On the extraordinary

If most people are destined for mediocrity, what makes a person extraordinary to you?


Mediocrity is meaningless, and knowing a person is all it takes to make them extraordinary to me.

There are 7,000,000,000 human beings alive on this planet right now. Another 100,000,000,000 have already lived their lives and died. Every last one us is a staggering 1 in 107,000,000,000, which makes every single person I get the opportunity to know absolutely and utterly extraordinary.


22 thoughts on “On the extraordinary

      • Anna says:

        I was checking in to see that you hadn’t fallen into the “special snowflake” trap.
        However you have to admit most of us are rather boring and predictable specks of meat (which doesn’t mean that people can’t or shouldn’t love and respect each other). Extraordinary really isn’t appropriate.

        • Brynn says:

          Ask better questions. Uninteresting or boring generally refers back to the speaker. Either by choice or by lack of imagination, that person fails to uncover something they value in whatever they’re describing. Making a choice to disengage – because you’re too tired, too off-put, too whatever – is perfectly acceptable. But calling something boring, like most opinions, paired with a little context, is more telling of you than of what you describe.

          • coskel says:

            Ask better questions. Uninteresting or boring generally refers back to the speaker.

            THIS IN SO MANY WAYS

          • Anna says:

            All right, I didn’t say humans bored me (though sthe amount of time I spend on small talk makes me believe there is no purpose and no God). Just that objectively we are no where near interesting or extraordinary or great. And I don’t approve of this relativistic BS where “extraordinary” is equivalent to “mediocre”. And of course language doesn’t mean much without context cues, but if antonyms start meaning the same thing how are we supposed to communicate? Meaningful stares and glances ?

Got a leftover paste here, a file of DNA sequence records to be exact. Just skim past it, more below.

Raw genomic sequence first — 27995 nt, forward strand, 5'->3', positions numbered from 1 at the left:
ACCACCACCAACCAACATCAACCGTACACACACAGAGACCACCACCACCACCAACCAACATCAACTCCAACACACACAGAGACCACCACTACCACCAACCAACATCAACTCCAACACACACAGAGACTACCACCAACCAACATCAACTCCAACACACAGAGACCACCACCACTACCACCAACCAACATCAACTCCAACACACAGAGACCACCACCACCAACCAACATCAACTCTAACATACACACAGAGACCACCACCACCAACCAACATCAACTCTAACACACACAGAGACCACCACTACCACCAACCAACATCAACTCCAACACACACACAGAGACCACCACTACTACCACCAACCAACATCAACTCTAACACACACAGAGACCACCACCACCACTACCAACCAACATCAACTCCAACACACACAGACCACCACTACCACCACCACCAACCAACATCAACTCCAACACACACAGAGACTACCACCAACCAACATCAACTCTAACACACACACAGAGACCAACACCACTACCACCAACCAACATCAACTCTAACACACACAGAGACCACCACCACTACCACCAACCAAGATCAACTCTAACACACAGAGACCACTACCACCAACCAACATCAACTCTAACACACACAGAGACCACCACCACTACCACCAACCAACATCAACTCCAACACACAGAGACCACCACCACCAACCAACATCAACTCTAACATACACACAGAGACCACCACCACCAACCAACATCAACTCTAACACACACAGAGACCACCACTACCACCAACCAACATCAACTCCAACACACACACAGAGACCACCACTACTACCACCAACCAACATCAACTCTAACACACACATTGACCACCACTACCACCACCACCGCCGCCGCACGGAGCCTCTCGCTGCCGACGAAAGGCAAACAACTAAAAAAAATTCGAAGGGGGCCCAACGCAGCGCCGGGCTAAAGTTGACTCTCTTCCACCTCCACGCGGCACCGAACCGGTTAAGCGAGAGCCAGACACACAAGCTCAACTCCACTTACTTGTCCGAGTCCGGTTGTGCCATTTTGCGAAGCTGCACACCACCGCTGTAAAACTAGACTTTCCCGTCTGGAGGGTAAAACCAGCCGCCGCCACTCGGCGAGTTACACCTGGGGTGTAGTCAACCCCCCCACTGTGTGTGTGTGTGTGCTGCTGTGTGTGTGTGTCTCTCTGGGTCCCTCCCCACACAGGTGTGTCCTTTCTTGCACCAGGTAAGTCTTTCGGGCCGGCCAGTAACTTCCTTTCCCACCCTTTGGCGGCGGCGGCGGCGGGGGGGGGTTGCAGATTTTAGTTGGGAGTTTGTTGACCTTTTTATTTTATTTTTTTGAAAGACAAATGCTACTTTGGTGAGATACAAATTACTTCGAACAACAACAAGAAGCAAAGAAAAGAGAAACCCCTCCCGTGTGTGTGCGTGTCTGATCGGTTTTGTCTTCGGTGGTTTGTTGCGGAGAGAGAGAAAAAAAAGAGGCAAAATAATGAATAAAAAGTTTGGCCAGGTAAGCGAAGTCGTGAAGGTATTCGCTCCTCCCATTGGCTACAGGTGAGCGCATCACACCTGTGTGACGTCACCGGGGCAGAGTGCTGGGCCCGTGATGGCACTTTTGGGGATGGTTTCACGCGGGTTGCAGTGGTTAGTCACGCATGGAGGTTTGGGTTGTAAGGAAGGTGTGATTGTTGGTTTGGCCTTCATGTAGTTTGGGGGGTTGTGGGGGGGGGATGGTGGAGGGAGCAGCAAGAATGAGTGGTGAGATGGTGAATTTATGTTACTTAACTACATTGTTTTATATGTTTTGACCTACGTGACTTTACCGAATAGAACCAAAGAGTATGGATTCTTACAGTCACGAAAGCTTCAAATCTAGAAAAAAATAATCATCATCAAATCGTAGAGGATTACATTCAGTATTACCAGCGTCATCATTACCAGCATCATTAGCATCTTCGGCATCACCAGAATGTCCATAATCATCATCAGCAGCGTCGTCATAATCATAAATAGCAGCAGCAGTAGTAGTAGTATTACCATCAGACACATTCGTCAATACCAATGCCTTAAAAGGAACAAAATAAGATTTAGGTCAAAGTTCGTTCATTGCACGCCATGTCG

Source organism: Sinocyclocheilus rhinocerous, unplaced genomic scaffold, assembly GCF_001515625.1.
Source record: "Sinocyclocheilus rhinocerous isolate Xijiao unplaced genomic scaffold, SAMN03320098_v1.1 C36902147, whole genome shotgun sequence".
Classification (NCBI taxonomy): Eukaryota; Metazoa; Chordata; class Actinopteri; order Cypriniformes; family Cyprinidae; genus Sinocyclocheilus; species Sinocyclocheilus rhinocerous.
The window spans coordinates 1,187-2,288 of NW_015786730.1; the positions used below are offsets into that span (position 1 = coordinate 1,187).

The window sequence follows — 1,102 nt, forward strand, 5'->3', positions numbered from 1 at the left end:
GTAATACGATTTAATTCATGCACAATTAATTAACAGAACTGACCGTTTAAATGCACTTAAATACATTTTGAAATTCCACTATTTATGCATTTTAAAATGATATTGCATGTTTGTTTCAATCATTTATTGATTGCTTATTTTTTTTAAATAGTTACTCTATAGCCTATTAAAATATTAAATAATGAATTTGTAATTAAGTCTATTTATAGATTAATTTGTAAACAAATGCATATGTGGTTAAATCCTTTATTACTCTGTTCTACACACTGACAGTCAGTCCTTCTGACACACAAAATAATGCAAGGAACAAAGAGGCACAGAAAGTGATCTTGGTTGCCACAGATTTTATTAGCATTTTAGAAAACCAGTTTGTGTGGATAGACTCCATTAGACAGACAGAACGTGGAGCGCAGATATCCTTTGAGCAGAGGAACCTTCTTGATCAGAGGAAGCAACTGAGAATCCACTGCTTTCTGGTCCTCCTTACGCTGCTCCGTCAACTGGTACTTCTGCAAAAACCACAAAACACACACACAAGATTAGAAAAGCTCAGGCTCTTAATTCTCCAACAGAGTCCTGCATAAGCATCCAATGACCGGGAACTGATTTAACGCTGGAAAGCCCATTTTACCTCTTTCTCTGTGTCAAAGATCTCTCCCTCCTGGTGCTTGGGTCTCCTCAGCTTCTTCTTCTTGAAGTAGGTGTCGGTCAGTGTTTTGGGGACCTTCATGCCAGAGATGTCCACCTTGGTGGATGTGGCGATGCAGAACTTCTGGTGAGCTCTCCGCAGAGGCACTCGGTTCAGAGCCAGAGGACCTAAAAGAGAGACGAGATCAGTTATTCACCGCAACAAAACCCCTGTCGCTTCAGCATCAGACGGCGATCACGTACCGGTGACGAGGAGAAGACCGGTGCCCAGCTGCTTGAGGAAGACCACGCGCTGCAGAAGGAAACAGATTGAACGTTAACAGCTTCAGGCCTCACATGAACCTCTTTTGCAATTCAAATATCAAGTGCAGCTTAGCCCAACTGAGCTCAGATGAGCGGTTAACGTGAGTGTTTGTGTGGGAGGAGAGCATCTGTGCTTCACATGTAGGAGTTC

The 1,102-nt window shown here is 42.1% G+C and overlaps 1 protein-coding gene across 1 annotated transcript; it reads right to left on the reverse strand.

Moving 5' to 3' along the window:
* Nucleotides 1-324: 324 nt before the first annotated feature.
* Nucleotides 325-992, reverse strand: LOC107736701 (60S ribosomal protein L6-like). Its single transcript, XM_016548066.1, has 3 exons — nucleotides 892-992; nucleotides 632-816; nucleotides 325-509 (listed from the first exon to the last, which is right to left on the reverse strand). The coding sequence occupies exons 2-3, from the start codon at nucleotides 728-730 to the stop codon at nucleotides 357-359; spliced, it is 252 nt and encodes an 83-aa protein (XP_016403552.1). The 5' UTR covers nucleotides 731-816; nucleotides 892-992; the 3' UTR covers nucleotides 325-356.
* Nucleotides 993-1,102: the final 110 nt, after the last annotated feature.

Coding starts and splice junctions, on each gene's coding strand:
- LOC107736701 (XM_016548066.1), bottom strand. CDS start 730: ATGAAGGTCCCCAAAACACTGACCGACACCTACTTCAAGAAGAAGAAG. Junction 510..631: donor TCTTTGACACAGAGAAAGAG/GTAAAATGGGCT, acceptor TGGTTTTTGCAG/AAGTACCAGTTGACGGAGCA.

• Strangely Rational says:

            “Just that objectively we are no where near interesting or extraordinary or great.”

            I don’t see anything objective about those value judgments.

            Furthermore, I don’t see the problem with communication. It’s not like we’re limited to only one word and aren’t allowed to elaborate.

          • Anna says:

            Oh I dont mind the boredom and I never denied belonging to a boring and predictable majority of humans.
            It isn’t a value judgement just an observation. I don’t need life to be a constant adventure or acquaintances to be idols (depending on your generation and level of engagement with social media, that might be more or less hard to imagine).

            A question to you, why is being boring and predictable a bad thing in your mind ? The complete opposite would be a rather volatile human being, not someone you want to have dinner with or fall in love with. Do why the need to feel special Brynn?

          • Brynn says:

            Woh, hey, I wasn’t making a judgement either. I said “refers back to,” not describes the speaker. It refers to you, that you are bored with the subject, not that the subject is boring.

            I said that, like most opinions, it reveals something about you. I didn’t say what that reveals because that depends on context. It could reveal that you are too tired to find anything of interest. It could reveal that you prioritize other interests. Maybe it gives a slight indication of depression. And yes, maybe it points to a lack of imagination, but that is not what I’m implying.

            The way you use and interpret language tells an audience a lot about you, about how you think. Hell, language is how you think. But it doesn’t always communicate the things you want it to. Boring is an especially subjective word, and if I said “our mutual friend George is boring,” it tells you way more about me than it does about George.

      • CharChar says:

        This is one of my absolute favorite quotes of yours. I have it up on my wall and it never fails to help me put things in perspective when I read it.

      • Anna says:

        I’d much rather die on our boring middle aged planet. We should take care of the planet we have, try to repair our relationship with it, rather than looking for a younger sexier version.

  1. Jonathan says:

    We each get to define our definition of Greatness. I can think of humble, decent but unknown personages who are Lion-Hearted Titans of Humanity. Will their names echo through history? Their faces carved in granite to be awesome for generations to come? No. That isn’t my definition of Greatness. Grandeur can come in many forms, my metric puts service to others and gratitude in existence higher than resounding deeds of high renown. Interrogate your own standards and I think you’ll find they aren’t quite entirely your own.

  2. Ann says:

    “Extraordinary”, in the sense the question uses it, tries to trick you into judging people by external standards of worth. If you are suspicious of cultural expectations to try to be the smartest, the prettiest, the best, the richest, the most successful, the most commodifying and competitive, then you’ll find “extraordinary” in the a dubious descriptor of true worth.

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